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Protocols in ecological and environmental plant physiology


Article << Previous     |     Next >>   Contents Vol 23(3)

Studies of Litter in Eucalyptus regnans Forests

DH Ashton

Australian Journal of Botany 23(3) 413 - 433
Published: 1975


The litter of Eucalyptus regnans forests forms a mull humus, and leaf material is readily incorporated into the topsoil. The annual litter fall is high by world standards, averaging 7.66 tonneslha. The amount of bark and twig fall and the contribution of the understorey to the total litter are also com- paratively high. The annual leaf fall in even-aged stands is in the order of spar stage > mature > pole stage. The maximum fall at 40-50 years coincides with the culmination of annual growth increment. Leaf fall is at a maximum in summer and early autumn and at a minimum in winter and early spring. The nutrient return by the total litter is fairly high, although bark and wood have low nutrient contents. The understorey of Pomaderris aspera contributes much of the calcium return. Leaf litter decays and disintegrates within 12-18 months, but bark and wood tends to accumulate on the floor. Crustaceans, millipedes and earthworms contribute to the incorporation of leaf material. Their number fluctuates seasonally, locally and between stands. Lyrebirds are important 'cultivators' of the forest floor and litter may be buried once every two years. Rapid nutrient turnover, high rainfall and excellent soil structure are favourable for high growth rates of these forests.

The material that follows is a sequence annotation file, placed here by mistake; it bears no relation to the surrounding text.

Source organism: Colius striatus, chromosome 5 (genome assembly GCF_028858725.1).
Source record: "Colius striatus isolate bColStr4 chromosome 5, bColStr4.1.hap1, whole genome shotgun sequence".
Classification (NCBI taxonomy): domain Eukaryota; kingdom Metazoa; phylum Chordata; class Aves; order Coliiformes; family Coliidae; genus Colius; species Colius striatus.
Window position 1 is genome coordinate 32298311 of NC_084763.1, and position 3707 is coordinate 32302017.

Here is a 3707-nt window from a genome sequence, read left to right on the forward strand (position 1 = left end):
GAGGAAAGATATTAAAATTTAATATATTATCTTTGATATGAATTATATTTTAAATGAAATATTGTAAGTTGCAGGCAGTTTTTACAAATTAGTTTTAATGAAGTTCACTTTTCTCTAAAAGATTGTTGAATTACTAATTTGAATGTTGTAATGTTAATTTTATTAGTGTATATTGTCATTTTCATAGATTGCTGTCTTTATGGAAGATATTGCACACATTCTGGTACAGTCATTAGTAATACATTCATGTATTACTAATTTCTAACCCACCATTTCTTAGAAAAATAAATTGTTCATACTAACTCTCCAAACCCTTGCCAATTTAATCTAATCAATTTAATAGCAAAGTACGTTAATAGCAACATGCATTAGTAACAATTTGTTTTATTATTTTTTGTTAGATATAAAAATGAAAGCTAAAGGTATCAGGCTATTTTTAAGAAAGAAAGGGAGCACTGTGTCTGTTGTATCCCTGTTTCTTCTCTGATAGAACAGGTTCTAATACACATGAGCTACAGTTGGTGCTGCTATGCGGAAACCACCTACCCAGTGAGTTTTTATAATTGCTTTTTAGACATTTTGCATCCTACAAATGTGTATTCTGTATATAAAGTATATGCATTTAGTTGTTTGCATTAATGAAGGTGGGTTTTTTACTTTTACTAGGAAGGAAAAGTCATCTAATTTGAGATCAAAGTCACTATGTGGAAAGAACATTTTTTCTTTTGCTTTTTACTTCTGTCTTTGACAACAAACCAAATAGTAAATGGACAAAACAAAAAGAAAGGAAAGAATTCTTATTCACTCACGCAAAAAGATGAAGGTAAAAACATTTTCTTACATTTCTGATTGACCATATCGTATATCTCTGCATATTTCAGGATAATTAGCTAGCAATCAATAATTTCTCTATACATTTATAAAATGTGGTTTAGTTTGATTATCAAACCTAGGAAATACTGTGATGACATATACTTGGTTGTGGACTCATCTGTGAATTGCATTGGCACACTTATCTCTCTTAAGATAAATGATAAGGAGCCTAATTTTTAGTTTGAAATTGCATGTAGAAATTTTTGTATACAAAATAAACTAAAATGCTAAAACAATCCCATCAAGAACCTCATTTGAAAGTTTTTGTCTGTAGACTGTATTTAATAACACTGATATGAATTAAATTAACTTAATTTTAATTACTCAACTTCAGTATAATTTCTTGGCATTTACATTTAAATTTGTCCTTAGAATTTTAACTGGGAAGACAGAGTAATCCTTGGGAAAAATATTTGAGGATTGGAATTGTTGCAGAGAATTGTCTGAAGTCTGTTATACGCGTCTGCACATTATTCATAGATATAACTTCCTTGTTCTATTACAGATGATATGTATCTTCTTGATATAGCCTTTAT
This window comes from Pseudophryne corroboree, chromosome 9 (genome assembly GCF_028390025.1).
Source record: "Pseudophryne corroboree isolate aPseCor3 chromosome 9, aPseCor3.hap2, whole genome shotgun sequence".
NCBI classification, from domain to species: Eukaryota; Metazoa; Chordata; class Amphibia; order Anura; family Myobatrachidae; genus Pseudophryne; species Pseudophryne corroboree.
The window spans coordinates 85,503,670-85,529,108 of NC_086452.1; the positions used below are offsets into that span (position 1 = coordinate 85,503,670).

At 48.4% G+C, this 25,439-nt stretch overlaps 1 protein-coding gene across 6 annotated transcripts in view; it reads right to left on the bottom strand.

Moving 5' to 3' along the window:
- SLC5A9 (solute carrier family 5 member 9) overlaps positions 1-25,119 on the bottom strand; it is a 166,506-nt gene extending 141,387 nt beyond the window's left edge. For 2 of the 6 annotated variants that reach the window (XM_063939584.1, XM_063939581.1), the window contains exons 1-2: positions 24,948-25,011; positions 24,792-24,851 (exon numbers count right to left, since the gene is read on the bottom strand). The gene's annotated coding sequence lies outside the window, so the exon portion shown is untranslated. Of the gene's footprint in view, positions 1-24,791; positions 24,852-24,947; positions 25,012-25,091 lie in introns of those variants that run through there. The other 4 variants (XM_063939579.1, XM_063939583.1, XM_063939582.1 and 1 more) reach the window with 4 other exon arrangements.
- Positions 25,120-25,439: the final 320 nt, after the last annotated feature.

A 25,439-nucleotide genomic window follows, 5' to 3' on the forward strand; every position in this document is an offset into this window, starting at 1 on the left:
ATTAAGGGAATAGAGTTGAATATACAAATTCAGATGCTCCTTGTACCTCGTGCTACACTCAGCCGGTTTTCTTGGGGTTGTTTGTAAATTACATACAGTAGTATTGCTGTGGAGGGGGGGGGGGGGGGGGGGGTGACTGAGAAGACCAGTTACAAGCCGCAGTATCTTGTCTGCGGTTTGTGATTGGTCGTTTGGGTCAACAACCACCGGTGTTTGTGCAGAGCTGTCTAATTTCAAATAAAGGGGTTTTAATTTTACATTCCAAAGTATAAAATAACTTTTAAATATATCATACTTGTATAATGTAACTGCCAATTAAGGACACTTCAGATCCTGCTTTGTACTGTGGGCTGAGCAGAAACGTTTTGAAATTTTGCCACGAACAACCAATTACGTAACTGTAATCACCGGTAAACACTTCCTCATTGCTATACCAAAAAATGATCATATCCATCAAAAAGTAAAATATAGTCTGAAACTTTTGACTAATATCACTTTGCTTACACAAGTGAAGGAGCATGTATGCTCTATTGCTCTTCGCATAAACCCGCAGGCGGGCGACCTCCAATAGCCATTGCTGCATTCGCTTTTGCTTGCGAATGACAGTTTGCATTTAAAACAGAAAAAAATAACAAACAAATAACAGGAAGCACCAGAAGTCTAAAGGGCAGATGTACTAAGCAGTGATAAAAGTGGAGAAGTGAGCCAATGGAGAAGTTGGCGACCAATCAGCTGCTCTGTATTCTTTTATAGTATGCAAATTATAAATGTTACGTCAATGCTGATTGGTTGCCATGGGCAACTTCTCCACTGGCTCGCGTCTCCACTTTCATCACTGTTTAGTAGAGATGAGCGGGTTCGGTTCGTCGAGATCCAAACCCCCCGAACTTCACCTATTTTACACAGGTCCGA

Full text doi:10.1071/BT9750413

© CSIRO 1975

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